15 Jul 2021
An investment club is a group of individuals who pool their money together and then invest it in a range of investments, like companies or stocks, for the shared benefit of all involved. But just how do investment clubs work? Not all investment clubs will have the same structure but it often starts with the investment club manager who sources deals and researches investments. Before they put these deals in front of the investors (who are members of the investment club) however, there are a series of steps an investment club will often take:
You may be able to find individual investors through your network, but this can be difficult and time consuming. An investment club could therefore be an easier solution for both parties - it helps draw together investors and investees (companies), pairing the two together and making the investment process much smoother. Cai Gwinnut from Tramshed Tech describes it as "a matchmaking service" for this exact reason.
An investment club might designate someone to be this middle-man; this is a person who is responsible for arranging people to pitch to investors. In fact, Graham Spooner, investment research analyst at The Share Centre, recommends that anyone setting up a club looks for people they know and trust, with a range of interests, experiences and perspectives to fill set roles. This should include a chairperson (to set up and plan meetings and activities), a treasurer and a secretary to record minutes.
Once the investment has been made, an investment club can help:
All of this sounds pretty good, right? An investment club increases scope and lowers risk through its unique structure. It allows a range of different people - with different experience and perspectives - to invest in a range of companies. This also enables people who might not otherwise be able to invest, to make an investment within a good structure.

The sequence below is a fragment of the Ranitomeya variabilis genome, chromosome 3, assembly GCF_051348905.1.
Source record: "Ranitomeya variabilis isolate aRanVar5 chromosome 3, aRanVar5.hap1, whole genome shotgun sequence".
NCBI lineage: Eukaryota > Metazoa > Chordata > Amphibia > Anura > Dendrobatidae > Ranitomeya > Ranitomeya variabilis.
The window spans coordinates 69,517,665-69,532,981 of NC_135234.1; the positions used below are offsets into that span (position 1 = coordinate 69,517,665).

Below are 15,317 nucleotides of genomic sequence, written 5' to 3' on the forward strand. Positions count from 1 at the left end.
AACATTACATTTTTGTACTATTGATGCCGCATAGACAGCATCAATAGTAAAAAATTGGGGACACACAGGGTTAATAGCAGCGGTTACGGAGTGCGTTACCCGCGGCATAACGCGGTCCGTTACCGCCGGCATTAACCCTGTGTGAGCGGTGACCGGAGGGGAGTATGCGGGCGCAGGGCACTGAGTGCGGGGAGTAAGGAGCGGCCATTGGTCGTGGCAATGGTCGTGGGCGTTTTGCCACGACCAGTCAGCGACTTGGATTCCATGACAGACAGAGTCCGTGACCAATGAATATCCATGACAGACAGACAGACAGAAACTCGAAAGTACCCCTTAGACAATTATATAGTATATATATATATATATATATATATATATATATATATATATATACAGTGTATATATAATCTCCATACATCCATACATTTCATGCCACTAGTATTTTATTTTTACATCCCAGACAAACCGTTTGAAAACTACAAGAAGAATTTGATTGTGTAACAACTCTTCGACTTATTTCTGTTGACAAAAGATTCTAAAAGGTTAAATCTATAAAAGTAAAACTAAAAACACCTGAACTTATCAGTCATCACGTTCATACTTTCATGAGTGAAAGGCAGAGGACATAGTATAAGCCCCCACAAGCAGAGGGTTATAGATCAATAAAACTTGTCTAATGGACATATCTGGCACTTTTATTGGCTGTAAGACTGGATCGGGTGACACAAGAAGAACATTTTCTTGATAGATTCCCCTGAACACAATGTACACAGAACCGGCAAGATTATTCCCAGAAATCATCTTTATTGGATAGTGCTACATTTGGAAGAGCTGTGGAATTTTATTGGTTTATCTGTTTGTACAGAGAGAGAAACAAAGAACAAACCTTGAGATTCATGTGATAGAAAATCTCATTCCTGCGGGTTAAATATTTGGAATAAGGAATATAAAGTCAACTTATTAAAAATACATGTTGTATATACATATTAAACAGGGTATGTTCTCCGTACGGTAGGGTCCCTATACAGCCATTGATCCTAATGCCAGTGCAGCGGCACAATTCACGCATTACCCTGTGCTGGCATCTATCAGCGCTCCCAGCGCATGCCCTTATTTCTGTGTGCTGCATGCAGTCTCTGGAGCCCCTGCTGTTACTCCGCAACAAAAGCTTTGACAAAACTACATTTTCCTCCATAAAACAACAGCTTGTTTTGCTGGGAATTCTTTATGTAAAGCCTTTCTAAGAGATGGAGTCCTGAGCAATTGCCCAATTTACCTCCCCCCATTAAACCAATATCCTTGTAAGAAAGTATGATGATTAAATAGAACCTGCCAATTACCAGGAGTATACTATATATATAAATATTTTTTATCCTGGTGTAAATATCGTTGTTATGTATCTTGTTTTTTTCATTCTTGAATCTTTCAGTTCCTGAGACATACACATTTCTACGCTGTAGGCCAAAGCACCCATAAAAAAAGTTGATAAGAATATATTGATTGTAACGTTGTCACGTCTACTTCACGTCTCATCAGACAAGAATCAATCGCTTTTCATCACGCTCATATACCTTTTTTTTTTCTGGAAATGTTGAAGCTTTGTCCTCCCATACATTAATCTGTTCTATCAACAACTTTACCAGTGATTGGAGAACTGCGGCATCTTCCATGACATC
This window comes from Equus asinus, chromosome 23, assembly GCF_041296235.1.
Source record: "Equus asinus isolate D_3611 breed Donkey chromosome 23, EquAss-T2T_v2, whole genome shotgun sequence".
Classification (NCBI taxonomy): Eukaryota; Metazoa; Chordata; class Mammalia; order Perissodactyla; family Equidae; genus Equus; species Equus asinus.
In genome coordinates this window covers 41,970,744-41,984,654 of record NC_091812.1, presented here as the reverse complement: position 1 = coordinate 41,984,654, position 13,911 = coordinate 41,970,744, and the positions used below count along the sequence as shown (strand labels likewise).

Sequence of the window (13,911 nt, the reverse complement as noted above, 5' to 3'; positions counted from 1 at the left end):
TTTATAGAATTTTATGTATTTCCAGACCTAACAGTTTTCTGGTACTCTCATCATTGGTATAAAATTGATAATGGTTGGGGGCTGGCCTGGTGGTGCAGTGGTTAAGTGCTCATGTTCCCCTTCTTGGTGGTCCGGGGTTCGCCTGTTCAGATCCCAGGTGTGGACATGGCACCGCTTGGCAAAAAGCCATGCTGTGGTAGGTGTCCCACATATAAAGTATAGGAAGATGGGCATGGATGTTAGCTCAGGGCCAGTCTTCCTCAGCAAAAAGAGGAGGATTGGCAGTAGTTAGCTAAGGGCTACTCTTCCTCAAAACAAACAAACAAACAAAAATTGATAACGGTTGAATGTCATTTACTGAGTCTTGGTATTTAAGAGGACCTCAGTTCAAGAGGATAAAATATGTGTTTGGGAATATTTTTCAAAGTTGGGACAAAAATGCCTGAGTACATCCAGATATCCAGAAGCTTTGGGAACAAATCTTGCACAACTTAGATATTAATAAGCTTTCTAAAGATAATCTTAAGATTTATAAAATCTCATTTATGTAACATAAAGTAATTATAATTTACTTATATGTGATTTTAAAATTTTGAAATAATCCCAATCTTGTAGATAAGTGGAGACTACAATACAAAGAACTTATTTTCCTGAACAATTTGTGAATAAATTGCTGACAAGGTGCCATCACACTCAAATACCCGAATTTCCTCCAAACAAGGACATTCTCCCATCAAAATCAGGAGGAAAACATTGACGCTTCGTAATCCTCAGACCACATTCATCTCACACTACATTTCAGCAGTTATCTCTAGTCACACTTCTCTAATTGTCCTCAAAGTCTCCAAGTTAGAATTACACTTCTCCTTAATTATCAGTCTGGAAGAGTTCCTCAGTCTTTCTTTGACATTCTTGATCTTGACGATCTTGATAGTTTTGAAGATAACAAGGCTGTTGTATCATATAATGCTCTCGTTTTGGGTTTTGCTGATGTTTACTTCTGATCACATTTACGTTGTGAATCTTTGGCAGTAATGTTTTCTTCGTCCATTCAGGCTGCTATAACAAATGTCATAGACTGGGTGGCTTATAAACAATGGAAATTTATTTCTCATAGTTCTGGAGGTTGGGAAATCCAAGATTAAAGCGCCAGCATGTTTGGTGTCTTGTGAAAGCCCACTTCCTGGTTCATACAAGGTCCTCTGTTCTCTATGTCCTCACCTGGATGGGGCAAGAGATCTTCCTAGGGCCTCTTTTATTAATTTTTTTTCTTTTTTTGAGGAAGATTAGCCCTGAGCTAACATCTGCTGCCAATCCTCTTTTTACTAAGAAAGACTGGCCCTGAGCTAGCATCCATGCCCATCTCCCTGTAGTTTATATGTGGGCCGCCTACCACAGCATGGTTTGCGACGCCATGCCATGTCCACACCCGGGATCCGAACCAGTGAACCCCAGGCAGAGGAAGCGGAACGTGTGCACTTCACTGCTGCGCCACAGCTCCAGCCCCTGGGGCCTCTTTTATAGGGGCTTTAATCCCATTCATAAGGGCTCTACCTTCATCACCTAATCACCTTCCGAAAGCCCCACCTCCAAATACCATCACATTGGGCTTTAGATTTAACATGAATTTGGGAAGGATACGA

In addition to making investments, the club allows members to broaden their network and learn invaluable information that all members can take into the future. Indeed, lots of investment clubs prioritise socialisation and fun - some will arrange social events and activities to celebrate victories and commiserate losses as a cohesive group. After all, as Cai puts it, "it's always better and more fun to do things together."
In addition to the possibility of investing in the next big thing, this early stage investing provides investors with access to the next generation of talent and the opportunity to begin building relationships with future generations of talent.
There are investment clubs that invest with a certain purpose - for example, to support and elevate founders/companies that their club believes in, who might otherwise have difficulty accessing investment. Two great examples of this are the HBS Black Investment Club which aims to "address the massive underrepresentation of Black investors in venture capital, private equity, and investment management by creating a focused organization aimed at empowering and advancing the interests of [the] community" and the Gaingels Investment Club, who ensure that LGBTQ+/Ally "investors' time and capital furthers the community while seeking to make profitable investments with above market returns."